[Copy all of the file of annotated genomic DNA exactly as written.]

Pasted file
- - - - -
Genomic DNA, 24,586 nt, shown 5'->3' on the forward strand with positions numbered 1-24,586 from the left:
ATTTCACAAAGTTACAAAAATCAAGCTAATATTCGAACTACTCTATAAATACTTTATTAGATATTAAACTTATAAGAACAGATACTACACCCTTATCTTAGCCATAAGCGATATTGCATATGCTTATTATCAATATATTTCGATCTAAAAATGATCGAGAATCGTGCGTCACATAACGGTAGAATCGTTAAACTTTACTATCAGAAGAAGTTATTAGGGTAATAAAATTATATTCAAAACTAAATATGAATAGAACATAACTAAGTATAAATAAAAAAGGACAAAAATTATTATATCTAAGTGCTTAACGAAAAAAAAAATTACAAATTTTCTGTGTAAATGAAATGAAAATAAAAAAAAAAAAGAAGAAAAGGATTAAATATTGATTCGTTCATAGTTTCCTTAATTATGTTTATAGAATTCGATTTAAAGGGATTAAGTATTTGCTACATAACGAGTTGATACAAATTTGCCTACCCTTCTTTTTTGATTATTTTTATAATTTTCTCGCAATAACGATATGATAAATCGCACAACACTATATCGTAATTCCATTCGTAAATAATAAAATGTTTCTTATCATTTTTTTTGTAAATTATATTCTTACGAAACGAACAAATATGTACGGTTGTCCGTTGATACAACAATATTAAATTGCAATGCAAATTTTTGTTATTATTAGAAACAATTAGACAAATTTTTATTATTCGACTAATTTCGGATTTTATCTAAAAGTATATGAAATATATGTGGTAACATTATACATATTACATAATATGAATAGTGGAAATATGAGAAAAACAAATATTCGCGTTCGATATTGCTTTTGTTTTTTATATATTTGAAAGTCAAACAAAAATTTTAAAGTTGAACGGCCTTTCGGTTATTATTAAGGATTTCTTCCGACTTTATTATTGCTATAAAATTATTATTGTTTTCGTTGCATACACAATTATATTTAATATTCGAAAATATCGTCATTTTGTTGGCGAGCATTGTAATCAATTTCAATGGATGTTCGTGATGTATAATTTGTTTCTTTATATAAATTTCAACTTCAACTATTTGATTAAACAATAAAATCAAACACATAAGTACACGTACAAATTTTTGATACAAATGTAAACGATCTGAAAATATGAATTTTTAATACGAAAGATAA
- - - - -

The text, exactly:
Genomic DNA, 24,586 nt, shown 5'->3' on the forward strand with positions numbered 1-24,586 from the left:
ATTTCACAAAGTTACAAAAATCAAGCTAATATTCGAACTACTCTATAAATACTTTATTAGATATTAAACTTATAAGAACAGATACTACACCCTTATCTTAGCCATAAGCGATATTGCATATGCTTATTATCAATATATTTCGATCTAAAAATGATCGAGAATCGTGCGTCACATAACGGTAGAATCGTTAAACTTTACTATCAGAAGAAGTTATTAGGGTAATAAAATTATATTCAAAACTAAATATGAATAGAACATAACTAAGTATAAATAAAAAAGGACAAAAATTATTATATCTAAGTGCTTAACGAAAAAAAAAATTACAAATTTTCTGTGTAAATGAAATGAAAATAAAAAAAAAAAAGAAGAAAAGGATTAAATATTGATTCGTTCATAGTTTCCTTAATTATGTTTATAGAATTCGATTTAAAGGGATTAAGTATTTGCTACATAACGAGTTGATACAAATTTGCCTACCCTTCTTTTTTGATTATTTTTATAATTTTCTCGCAATAACGATATGATAAATCGCACAACACTATATCGTAATTCCATTCGTAAATAATAAAATGTTTCTTATCATTTTTTTTGTAAATTATATTCTTACGAAACGAACAAATATGTACGGTTGTCCGTTGATACAACAATATTAAATTGCAATGCAAATTTTTGTTATTATTAGAAACAATTAGACAAATTTTTATTATTCGACTAATTTCGGATTTTATCTAAAAGTATATGAAATATATGTGGTAACATTATACATATTACATAATATGAATAGTGGAAATATGAGAAAAACAAATATTCGCGTTCGATATTGCTTTTGTTTTTTATATATTTGAAAGTCAAACAAAAATTTTAAAGTTGAACGGCCTTTCGGTTATTATTAAGGATTTCTTCCGACTTTATTATTGCTATAAAATTATTATTGTTTTCGTTGCATACACAATTATATTTAATATTCGAAAATATCGTCATTTTGTTGGCGAGCATTGTAATCAATTTCAATGGATGTTCGTGATGTATAATTTGTTTCTTTATATAAATTTCAACTTCAACTATTTGATTAAACAATAAAATCAAACACATAAGTACACGTACAAATTTTTGATACAAATGTAAACGATCTGAAAATATGAATTTTTAATACGAAAGATAA